:: 7 Works Cited
1468 words
(4.2 pages)
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The New Deal and American Federalism - Federalism may be described as a system of government that features a separation of powers and functions between the state and national governments. This system has been used since the very founding of the United States. The constitution defines a system of dual federalism, which ensures sovereignty of the state and national governments. This is put in place in order to limit the national government’s power. However, the Great Depression of 1929 greatly weakened the nation’s economic systems. President Roosevelt made many changes in the relationship between the national and state governments, thus revolutionizing our understanding of federalism, through the New Deal....   [tags: american history, government]
:: 1 Works Cited
891 words
(2.5 pages)
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The Evolition of Federalism in the United States - ... New York. This was the beginning of the “incorporation” of the Bill of Rights and the 14th amendment. With the Cooperative federalism the Supreme Court was able to get into personal lives and have taxes on individuals. Unions also started controlling banks. Between 1960 and 1980 creative federalism was created and became overwhelming. This had overload cooperation and crosscutting regulations. And finally we get t New Federalism, which was created in 1981 and is still going on today. With this they furthered the devolution of power from the nation, it is given to groups by the central government, deregulation, but it also made it harder for states to go through with their mandates....   [tags: government, amendments, state] 647 words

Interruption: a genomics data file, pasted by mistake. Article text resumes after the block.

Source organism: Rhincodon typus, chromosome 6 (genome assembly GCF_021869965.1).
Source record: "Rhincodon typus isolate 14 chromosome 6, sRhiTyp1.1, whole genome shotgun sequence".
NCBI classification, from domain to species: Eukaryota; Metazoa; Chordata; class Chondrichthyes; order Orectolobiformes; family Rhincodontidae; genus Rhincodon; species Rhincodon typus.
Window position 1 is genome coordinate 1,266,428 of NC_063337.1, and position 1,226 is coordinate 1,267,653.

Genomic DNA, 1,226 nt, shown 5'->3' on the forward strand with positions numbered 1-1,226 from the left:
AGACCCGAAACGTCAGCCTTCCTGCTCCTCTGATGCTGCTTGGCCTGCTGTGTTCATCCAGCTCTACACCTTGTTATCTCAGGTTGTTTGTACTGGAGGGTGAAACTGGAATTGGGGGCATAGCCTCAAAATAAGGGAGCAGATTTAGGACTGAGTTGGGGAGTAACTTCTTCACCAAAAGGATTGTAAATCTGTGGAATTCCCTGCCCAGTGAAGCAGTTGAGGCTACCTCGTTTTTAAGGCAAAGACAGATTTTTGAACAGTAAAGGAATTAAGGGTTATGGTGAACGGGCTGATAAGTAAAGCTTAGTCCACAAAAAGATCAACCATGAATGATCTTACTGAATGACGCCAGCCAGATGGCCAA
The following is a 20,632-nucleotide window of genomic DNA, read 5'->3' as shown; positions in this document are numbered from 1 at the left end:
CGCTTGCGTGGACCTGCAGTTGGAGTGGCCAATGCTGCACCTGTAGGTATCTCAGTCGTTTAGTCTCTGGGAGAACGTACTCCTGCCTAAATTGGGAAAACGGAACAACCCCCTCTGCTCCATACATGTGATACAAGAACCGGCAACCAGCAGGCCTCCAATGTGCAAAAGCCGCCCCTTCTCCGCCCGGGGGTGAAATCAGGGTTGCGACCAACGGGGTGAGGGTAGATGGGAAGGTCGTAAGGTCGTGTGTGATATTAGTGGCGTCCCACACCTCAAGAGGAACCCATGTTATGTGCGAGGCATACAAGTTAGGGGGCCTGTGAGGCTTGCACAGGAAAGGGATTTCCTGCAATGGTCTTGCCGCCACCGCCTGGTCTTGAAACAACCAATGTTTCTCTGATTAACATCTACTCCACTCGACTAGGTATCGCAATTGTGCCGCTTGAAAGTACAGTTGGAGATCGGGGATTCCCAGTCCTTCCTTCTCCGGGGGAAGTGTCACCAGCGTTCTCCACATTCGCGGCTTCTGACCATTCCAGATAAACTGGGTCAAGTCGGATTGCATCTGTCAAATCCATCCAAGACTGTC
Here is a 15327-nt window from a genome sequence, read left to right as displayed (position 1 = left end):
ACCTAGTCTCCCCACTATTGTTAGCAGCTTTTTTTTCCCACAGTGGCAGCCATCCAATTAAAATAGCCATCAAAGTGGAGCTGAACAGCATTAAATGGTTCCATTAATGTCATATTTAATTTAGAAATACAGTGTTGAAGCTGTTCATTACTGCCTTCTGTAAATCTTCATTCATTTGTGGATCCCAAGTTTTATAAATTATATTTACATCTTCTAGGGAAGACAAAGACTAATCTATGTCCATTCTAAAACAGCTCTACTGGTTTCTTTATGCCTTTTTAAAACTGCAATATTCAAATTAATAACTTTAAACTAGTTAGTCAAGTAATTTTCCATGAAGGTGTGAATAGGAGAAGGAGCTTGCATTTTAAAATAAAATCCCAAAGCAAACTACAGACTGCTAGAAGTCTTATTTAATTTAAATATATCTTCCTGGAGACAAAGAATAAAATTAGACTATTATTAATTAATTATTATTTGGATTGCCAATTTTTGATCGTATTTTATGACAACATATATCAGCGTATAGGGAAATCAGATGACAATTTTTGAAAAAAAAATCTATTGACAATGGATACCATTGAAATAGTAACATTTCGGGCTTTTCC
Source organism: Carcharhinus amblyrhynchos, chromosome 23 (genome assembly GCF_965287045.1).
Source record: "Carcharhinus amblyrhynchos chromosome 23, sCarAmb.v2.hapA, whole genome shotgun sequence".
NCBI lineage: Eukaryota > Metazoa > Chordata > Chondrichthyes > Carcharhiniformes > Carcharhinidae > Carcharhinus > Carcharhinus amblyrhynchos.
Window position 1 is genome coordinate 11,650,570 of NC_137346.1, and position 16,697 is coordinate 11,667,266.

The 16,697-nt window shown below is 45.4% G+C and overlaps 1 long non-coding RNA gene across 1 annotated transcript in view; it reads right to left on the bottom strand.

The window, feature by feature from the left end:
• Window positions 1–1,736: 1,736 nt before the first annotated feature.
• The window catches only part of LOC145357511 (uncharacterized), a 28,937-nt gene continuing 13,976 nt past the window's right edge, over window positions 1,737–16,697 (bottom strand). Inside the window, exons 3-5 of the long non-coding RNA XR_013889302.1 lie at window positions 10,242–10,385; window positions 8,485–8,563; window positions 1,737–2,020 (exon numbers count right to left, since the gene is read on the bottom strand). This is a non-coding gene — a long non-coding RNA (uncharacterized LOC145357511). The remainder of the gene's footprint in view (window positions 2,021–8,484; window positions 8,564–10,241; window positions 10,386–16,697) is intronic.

(1.8 pages)
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Taking a Look at Federalism - ... James Madison a federalist, believed that the bill of rights was needed, he then proceeded to inform the federalist that they would need to add the bill of rights to start this new government. After a long process of waiting for states to approve the constitution, they finally approved and the new form of government was in place. In our local city council meetings you can see how federalism is working in The United States of America. We are granted the right to have these local meetings by the state....   [tags: forms of government]
:: 4 Works Cited
549 words
(1.6 pages)
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An Inside Look at Federalism - ... The executives dominate the political arena and the subnational level is therefore responsible only to the central government. This dynamic makes it somewhat difficult for local concerns to infiltrate the national agenda. A constitution that lacks provisions for any state autonomy creates an environment for an overreaching and overbearing central government, not one specifically responsive to local concerns. Devolution may be appealable in certain instances, but it also has its drawbacks. Once again, since it is the state dolling out the authority and not a written document, it can lead to inconsistencies....   [tags: government styles]
:: 4 Works Cited
925 words
(2.6 pages)
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Federalism - Federalism is a legal concept that is centered around the concept that law is best handled as a two layered responsibility. Federalism is also built on a belief that sharing power with the local government is key to a successful governance. According to the text book, “the United States was the first nation to adopt federalism as its governing framework” (pg83). The following are a few examples of some advantages, as well as disadvantages of Federalism. I believe that the advantages that Federalism provides far outweigh those of the anti-federalist movement....   [tags: Government] 1206 words
(3.4 pages)